Necessity of the Church

05.20.2014 by Reed Dunn


Is the church necessary for the Christian life?  I have met a surprising amount of people who consider themselves devout Christians and yet they do not go to church, or maybe they move from church to church so often that they effectively have no church home.  That makes me wonder if the church is a necessary institution.  As a pastor I may be biased, but the question is real – even for me.

Jesus can save anyone, even without the church.  He did that with the thief on the cross.  And yet he did envision a church that he himself would build (Mt 16:18).  To say that Jesus was not interested in the church is simply not true – he died to build a church.  Jesus considers the church to be his possession and the New Testament teaches us that the church is both his bride and his body – his physical representation on this earth.  Is the church perfect?  Absolutely not, but Jesus still uses it.  As many have said, he can make a straight line with a crooked stick.

There is a movement in our culture today to do church on our own.  Or maybe you have heard people talk about following Christ without getting into religion.  Such talk is genuine but it is a bit like my preschool-aged daughter saying she wants the benefits of being in our family but she will go about it by living under a bridge.  We often think that if we read devotional books or even the Bible we’ll be equipped for the life of faith.  I have heard the slogans: “Just me and God!” or “No creed but Christ!”  Those may be catchy, but are they right?

Again, Jesus envisioned a church.  And it was supposed to have spiritual authority, not just spiritual access.  The church, as he built it, was not just an avenue to a personal relationship with him; it was to be a body that had authority in peoples’ lives (Matt 18:17).  Paul sought a commission by the church after he was called to the ministry (Gal 2:2), as did Timothy (2Tim 1:6).  And when Paul started a church he put leaders in charge for the care of the people (Titus 1:5).  Nobody in the Bible was a solo Christian.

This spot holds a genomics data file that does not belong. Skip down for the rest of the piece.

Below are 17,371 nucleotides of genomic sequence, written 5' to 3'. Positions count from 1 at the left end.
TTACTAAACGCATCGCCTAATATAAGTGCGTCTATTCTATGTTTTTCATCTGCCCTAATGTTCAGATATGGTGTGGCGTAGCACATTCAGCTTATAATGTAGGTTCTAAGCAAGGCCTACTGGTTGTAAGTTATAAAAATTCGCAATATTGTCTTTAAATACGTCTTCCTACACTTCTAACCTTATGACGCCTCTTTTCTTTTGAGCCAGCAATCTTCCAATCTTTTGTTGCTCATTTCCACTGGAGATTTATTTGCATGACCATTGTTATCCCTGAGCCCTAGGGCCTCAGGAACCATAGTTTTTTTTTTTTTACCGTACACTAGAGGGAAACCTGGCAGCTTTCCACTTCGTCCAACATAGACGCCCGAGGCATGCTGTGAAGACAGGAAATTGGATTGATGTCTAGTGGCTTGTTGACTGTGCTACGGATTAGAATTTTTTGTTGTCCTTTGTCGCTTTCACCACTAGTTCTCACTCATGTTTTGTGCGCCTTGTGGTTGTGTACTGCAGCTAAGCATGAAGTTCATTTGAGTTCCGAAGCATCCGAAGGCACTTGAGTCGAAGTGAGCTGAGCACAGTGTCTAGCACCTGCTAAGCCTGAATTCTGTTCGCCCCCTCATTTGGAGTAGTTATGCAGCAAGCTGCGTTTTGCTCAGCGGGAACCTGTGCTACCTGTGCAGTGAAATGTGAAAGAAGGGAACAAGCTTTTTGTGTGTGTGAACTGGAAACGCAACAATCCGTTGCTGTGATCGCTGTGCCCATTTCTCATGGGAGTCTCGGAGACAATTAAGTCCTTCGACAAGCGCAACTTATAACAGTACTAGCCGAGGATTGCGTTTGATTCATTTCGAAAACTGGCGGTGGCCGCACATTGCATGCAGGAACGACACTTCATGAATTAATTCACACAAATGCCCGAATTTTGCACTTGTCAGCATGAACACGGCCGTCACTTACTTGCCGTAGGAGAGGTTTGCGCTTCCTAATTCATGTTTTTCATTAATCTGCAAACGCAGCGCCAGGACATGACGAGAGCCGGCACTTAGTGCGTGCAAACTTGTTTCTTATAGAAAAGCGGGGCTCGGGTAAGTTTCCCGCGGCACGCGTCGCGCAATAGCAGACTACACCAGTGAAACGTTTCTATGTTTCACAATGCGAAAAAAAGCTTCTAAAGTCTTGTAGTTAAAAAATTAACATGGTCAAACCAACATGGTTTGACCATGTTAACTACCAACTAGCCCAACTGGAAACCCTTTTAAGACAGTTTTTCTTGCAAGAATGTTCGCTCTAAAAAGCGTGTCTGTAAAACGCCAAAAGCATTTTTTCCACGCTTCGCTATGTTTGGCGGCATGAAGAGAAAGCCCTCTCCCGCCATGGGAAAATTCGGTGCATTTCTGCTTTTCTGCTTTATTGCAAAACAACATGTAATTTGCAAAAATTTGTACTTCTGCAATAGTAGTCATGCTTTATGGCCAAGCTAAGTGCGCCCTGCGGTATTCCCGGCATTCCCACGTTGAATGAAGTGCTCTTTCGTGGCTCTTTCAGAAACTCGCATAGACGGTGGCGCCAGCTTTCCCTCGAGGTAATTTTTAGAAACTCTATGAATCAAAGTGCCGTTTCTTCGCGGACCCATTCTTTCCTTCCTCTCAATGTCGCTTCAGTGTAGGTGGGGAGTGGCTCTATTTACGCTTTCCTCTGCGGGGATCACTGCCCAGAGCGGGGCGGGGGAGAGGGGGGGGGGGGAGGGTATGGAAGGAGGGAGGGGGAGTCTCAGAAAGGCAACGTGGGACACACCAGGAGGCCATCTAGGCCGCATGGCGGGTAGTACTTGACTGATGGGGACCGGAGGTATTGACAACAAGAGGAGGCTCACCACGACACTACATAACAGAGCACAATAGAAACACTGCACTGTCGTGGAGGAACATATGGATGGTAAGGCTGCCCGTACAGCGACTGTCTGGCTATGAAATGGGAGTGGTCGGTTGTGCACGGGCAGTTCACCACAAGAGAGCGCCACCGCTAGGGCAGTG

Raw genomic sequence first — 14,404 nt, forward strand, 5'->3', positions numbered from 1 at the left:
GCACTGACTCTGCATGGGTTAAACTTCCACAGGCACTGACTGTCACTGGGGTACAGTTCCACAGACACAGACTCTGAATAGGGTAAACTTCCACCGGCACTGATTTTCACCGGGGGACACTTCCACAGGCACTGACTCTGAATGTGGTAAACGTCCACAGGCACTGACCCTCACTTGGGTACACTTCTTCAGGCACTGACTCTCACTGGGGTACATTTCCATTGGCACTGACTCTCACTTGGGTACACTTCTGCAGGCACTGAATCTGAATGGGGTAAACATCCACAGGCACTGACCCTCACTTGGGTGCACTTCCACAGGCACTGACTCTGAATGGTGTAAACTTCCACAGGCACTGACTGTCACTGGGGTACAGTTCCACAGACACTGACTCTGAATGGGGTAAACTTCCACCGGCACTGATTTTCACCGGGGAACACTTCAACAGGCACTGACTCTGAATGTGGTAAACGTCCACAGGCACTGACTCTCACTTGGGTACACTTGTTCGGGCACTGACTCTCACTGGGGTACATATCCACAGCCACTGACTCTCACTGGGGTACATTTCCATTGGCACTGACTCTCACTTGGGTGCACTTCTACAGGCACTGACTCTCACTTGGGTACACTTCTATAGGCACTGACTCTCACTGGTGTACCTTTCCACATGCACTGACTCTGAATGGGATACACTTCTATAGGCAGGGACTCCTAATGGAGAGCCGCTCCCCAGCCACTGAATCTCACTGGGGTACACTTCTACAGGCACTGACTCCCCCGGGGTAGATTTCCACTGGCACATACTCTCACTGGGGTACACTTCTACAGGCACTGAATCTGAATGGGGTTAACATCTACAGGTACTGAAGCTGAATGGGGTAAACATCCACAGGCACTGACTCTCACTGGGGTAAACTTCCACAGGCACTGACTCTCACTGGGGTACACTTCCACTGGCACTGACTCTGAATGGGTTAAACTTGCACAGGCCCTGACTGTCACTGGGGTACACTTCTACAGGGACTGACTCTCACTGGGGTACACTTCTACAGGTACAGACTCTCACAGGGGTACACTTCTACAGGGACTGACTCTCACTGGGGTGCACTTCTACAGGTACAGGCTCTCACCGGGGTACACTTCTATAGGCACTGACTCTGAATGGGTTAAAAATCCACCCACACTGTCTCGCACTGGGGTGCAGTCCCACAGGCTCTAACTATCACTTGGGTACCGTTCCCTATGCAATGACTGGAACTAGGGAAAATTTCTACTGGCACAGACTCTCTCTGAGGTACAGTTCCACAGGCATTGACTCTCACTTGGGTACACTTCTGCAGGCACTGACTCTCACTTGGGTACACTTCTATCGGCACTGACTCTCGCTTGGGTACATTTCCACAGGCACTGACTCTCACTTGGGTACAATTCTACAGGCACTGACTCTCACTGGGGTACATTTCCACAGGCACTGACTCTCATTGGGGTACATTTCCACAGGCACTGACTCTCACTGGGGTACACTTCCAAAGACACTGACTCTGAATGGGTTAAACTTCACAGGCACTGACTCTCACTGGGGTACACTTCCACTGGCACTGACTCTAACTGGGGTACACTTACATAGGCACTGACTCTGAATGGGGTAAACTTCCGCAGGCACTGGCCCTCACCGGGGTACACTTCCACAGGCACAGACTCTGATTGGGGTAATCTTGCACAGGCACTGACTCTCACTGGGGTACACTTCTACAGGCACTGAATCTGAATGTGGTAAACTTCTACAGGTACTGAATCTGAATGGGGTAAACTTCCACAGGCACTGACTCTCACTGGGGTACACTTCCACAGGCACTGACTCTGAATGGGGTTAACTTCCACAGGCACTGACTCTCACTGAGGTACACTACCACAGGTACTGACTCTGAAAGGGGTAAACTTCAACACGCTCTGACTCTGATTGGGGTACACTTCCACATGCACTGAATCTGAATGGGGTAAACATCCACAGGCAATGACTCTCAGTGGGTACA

My hunch is that we do not like church because we are uncomfortable with two things: intimacy and authority.  A good church has both.  It is much easier to gather with our friends than a bunch of people that are weird or just plain different than us.  But the church is a whole body and not a bunch of legs.  It has to be a place where people are different from each other or it will not be a dynamic, living organism.  It is hard for me to be intimate or vulnerable with people different than myself and yet it must be this way for the church to be the church.  If I isolate myself both the church and I will suffer. 

We also don’t like someone telling us what the Scriptures mean or how to live our lives.  And yet Peter says that the church needs to be shepherded by those God has called (1Pet 5:2).  If a church is worth its salt it will not tell you what to think, it will give you the tools to think for yourself.  But the truth remains that God is totally in charge of his church and he has called some to lead it on this earth (Eph 4:11-12). 

Jesus did not die on the cross to create the Christian book or music industry.  Nor did he do it to create good Bible studies.  Jesus Christ gave his life to create his kingdom on this earth – to create the church.  I believe the church is necessary for Christians.  I believe having a real church home is not just important, it is commanded by God (Heb 10:25).  It’s not that I always love going to church because I certainly don’t, but God loves it.  And that is what matters most.